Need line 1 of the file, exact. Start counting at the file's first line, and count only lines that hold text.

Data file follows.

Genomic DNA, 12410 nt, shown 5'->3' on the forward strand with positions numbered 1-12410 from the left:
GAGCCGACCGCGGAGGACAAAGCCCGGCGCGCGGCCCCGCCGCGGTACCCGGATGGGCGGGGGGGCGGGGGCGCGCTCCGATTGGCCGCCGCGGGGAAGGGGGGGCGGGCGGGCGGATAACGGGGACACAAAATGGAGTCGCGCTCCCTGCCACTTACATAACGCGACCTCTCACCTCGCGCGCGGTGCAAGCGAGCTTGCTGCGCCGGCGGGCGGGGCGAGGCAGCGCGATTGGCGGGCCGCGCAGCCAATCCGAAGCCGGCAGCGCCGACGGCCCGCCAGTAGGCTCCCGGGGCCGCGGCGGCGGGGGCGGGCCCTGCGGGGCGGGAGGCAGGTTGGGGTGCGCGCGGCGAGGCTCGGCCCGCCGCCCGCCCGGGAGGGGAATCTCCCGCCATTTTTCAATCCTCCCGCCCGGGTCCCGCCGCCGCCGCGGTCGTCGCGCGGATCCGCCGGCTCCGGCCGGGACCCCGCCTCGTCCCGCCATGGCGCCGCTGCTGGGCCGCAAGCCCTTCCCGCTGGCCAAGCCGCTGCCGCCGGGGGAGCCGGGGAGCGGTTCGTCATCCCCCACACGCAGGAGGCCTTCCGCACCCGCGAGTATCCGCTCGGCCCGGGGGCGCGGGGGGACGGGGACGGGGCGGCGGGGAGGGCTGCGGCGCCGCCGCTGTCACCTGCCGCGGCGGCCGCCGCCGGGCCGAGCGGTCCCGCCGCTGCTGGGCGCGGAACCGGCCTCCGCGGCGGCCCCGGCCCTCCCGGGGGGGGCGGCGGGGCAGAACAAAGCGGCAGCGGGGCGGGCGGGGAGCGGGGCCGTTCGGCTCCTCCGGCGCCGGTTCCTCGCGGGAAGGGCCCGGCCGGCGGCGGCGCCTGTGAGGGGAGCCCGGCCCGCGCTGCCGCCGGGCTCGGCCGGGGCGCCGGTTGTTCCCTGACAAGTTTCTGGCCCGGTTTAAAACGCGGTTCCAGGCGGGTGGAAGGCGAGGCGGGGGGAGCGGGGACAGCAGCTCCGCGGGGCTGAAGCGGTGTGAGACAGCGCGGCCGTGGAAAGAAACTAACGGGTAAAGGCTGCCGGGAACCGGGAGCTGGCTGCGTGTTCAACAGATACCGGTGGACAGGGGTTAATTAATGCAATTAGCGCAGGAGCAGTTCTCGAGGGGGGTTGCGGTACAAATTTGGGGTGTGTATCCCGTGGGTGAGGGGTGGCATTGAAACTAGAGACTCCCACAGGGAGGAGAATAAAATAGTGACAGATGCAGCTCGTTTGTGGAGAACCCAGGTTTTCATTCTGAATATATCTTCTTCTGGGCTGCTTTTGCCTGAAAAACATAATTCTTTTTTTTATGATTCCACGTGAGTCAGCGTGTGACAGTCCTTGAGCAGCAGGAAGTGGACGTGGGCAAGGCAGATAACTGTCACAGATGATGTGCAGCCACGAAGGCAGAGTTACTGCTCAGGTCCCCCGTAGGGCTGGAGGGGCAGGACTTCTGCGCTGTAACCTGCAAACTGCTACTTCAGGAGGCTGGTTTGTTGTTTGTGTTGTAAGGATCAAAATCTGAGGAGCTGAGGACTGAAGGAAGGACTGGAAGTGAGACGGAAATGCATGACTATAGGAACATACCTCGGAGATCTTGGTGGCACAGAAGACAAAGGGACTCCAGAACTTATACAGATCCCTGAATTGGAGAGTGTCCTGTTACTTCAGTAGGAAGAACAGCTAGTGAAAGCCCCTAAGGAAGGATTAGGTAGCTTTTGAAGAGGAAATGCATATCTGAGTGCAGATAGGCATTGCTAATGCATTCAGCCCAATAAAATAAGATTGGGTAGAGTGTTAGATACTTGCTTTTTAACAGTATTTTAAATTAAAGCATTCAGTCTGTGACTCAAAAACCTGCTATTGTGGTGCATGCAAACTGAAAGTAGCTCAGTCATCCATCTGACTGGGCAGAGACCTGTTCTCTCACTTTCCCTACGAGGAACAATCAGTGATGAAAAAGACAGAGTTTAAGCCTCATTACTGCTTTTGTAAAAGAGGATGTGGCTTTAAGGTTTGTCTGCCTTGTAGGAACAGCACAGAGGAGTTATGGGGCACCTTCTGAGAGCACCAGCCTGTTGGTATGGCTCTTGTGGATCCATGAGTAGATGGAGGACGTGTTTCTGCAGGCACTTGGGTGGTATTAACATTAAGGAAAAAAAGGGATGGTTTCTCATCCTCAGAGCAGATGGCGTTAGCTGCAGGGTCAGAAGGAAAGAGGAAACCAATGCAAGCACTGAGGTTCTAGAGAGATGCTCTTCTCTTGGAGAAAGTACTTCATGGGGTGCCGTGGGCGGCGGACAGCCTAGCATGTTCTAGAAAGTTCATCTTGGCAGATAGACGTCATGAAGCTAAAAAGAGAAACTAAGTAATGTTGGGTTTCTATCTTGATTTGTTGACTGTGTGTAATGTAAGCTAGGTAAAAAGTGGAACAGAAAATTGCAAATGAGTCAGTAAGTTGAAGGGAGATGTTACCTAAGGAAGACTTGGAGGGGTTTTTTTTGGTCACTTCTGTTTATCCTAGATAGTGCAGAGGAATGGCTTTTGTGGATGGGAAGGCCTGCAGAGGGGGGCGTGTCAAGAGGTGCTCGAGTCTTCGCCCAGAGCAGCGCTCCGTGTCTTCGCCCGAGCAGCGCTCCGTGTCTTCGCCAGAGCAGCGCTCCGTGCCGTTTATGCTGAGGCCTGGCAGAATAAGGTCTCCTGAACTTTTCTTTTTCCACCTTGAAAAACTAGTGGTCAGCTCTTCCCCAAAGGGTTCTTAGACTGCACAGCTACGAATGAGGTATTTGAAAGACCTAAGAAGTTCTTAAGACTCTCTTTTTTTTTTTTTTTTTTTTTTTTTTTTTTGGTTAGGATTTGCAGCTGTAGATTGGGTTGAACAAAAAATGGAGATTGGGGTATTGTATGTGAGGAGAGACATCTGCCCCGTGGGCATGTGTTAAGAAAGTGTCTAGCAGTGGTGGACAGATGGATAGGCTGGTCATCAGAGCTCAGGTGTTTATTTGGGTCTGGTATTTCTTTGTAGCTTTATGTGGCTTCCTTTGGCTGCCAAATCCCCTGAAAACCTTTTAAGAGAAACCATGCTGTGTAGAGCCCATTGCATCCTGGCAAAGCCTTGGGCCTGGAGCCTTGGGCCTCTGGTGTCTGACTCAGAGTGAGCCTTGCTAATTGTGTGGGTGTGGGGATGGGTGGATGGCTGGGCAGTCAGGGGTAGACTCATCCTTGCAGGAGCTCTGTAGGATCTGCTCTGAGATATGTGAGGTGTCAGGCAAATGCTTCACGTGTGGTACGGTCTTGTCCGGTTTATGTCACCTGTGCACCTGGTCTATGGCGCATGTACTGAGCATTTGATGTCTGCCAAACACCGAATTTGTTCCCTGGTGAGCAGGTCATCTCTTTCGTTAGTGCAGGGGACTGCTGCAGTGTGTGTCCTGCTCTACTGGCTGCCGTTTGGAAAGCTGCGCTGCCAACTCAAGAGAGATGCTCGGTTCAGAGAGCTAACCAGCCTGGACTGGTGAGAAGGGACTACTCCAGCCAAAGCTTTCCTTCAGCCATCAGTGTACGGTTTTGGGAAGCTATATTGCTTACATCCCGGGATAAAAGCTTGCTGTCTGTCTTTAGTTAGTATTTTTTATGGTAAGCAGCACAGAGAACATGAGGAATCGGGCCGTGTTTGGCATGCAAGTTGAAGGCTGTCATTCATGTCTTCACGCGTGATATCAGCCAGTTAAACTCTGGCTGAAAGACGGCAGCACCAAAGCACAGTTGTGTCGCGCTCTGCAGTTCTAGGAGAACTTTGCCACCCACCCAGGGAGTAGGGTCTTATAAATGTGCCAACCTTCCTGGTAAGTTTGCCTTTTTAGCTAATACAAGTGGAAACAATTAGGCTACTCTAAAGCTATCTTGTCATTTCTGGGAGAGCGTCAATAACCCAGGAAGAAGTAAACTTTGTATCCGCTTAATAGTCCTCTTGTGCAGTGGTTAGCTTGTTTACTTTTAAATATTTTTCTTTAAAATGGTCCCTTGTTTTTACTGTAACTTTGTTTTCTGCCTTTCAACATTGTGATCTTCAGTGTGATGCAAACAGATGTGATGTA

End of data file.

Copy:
Genomic DNA, 12410 nt, shown 5'->3' on the forward strand with positions numbered 1-12410 from the left: